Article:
By: Kara Nuzback
May 4, 2012
Dover -- A bill to limit the number of payday loans a borrower can take passed the House this week, amid continuing controversy. Proponents say the bill is a step toward regulating an industry that takes advantage of people with financial hardships, but others say working people with no collateral need payday loans when there is nowhere else to turn.
House Bill 289, sponsored by Rep. Helene Keeley, D-Wilmington South, would allow borrowers only five payday loans per year. If the bill passes, it would also establish a database to track the number of short-term consumer loans an individual has obtained in a year, and the Banking Commissioner would have to provide a report on the information to the General Assembly.
Greg Wilson, of Delaware Community Reinvestment Council, approached Keeley to propose the legislation. "It's basically an unregulated industry," he said. "We felt it was important that we do something."
The Reinvestment Council, which has an office off Route 9 in Georgetown, offers credit, tax and foreclosure counseling. Wilson said some people take out nine loans in one year and become mired in a cycle of debt. "They are never able to pay off the principal," he said.
Payday loans are supposed to be a short-term solution, Wilson said. "In reality, they're not," he said.
Wilson said New Jersey, Maryland and Pennsylvania prohibit pay day loans altogether. "This is a modest bill," Wilson said. "It still affords people the opportunity to obtain a short-term loan."
Wilson said the bill is designed to help the economy, so people can save money for college or buy a home instead of perpetually paying off loan interest. Wilson said Keeley tried to pass a similar bill to cap the interest rate charged on payday loans, but she could not get the bill through the General Assembly.
"The goal is to provide an understanding as to how pervasive payday lending is in the state of Delaware," Wilson said.
HB 289 passed the House in a 26-7 vote, May 1. House Majority Leader Pete Schwartzkopf, D-Rehoboth Beach, said he voted against the bill. "There was no compromise. There was a better way to do this," he said.
Schwartzkopf said he thinks the bill should establish a central database that is accessible to lenders, and limit borrowers to one loan at a time instead of five loans per year. "It shouldn't become illegal after five times," he said. Schwartzkopf said there is nothing in HB 289 to keep borrowers from shopping for loans from multiple lenders at once.
Schwartzkopf said some Delawareans take payday loans because they have no collateral and are ineligible for a loan from the bank. "There's a need for it," Schwartzkopf said. "These payday loan companies fill a niche."
Schwartzkopf also said he voted against the bill because he has never received a complaint about payday lending in the 14th District. He said after the bill was introduced, he visited Advance America, a payday lender, on Route 1 in Rehoboth Beach, where employees walked him through the process of taking out a loan.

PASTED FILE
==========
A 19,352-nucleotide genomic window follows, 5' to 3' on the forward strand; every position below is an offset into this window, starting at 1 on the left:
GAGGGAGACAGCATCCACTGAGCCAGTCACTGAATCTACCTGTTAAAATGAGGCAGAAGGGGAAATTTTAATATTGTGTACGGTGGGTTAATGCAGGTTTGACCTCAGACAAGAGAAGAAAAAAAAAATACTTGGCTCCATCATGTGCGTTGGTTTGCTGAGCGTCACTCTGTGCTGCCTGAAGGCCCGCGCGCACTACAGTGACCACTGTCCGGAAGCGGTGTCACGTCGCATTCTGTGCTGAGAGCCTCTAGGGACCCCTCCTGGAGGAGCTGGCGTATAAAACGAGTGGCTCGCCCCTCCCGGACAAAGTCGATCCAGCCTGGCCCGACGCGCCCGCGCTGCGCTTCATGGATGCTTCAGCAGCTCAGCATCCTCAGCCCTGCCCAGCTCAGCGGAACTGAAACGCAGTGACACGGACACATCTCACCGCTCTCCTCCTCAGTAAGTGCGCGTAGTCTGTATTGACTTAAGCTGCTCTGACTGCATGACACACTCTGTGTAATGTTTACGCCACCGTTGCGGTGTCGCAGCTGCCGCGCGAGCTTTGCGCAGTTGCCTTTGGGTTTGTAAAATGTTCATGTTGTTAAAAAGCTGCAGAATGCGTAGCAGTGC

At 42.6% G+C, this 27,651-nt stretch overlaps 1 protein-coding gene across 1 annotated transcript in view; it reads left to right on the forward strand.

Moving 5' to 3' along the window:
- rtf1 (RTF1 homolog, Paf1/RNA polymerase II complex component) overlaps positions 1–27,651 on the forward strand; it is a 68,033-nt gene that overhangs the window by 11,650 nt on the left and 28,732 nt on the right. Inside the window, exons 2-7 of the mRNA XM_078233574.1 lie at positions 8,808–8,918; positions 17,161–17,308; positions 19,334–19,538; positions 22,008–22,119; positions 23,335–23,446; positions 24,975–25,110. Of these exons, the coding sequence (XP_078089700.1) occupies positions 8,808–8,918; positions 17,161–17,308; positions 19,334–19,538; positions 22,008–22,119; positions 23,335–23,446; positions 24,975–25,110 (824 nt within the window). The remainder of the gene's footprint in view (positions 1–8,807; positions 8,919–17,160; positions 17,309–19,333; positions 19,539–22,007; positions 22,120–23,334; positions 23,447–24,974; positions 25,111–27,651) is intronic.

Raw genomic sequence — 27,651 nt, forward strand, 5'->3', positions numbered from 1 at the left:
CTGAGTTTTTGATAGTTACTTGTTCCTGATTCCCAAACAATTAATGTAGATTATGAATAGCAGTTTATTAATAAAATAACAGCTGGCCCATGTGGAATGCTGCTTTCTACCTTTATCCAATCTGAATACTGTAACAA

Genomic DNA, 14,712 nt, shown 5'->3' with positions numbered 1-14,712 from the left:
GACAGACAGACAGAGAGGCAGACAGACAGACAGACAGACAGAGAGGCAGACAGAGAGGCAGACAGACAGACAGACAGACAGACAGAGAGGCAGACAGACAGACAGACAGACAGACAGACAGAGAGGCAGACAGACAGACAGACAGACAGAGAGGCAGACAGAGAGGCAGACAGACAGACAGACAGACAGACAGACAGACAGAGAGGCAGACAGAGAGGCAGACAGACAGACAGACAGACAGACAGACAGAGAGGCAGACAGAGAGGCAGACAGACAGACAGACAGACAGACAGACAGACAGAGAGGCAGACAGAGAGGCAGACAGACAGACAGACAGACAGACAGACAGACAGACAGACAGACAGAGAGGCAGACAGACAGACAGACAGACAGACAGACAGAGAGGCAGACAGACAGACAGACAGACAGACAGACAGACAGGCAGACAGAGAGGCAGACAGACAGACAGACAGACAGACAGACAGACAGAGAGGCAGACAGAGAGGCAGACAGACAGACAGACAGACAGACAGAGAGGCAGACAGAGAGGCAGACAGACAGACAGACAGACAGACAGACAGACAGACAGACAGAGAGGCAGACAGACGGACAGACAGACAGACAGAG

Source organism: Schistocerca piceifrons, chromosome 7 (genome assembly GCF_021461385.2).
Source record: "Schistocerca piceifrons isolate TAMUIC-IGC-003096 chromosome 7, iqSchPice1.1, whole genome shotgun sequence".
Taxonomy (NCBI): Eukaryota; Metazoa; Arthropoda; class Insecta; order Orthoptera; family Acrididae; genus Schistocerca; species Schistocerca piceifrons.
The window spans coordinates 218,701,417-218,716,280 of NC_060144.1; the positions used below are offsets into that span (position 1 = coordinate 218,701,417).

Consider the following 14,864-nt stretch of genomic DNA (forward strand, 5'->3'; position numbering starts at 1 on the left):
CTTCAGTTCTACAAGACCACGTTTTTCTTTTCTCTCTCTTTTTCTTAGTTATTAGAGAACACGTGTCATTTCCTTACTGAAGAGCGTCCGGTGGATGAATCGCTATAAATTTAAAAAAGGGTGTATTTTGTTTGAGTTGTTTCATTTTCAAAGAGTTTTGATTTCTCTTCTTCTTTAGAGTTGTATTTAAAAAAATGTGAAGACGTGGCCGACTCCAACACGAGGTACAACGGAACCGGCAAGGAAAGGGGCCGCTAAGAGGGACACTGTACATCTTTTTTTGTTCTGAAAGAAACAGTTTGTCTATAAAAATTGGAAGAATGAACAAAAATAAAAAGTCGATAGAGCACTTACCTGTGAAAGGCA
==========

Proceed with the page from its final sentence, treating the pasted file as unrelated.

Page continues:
Schwartzkopf said before visiting Advance America, he thought payday lenders were similar to loan sharks. "I was pleasantly surprised. I changed my whole opinion of the place," he said.
Schwartzkopf said in previous sessions, Keeley has tried to introduce a bill to cap the interest rate on payday loans. "The banking industry does not want caps on interest rates," he said. Schwartzkopf said the banking industry is important to the economy of the state. "No legislator in their right mind would go up against the banks," he said.
Lynne Betts is a founder of St. Vincent de Paul's Seaford location, and she has been volunteering for the organization to aid the poor for 12 years. The problem is not as prevalent in eastern Sussex, Betts said. "They set up shop where there is economic hardship," she said.
Betts said in the past three years, the problem of payday lending has grown in Seaford. "We have no DuPont anymore, and now we have nine payday lenders," she said.
Interest rates have also gone up in the last three years, Betts said. Three years ago, an interest rate could be as high as 125 percent, she said. "That's nothing compared to what the new loans are," she said. Delaware imposes no limit on the interest rate lenders can charge.
Betts said her average client at St. Vincent has three or four outstanding payday loans at a time. "I don't think we have even dealt with a client that only had one," she said. "It's just this revolving door."
The people taking the loans are not deadbeats, Betts said. "You have to have a job to get one of these loans," she said. Betts said high mortgage rates and rising gas prices over the past few years have increased the cost of living. "People's expenses have outgrown their income," she said.
The legislation could be more far-reaching, Betts said. "It's a start," she said. "It's not a partisan thing; it's just the right thing to do."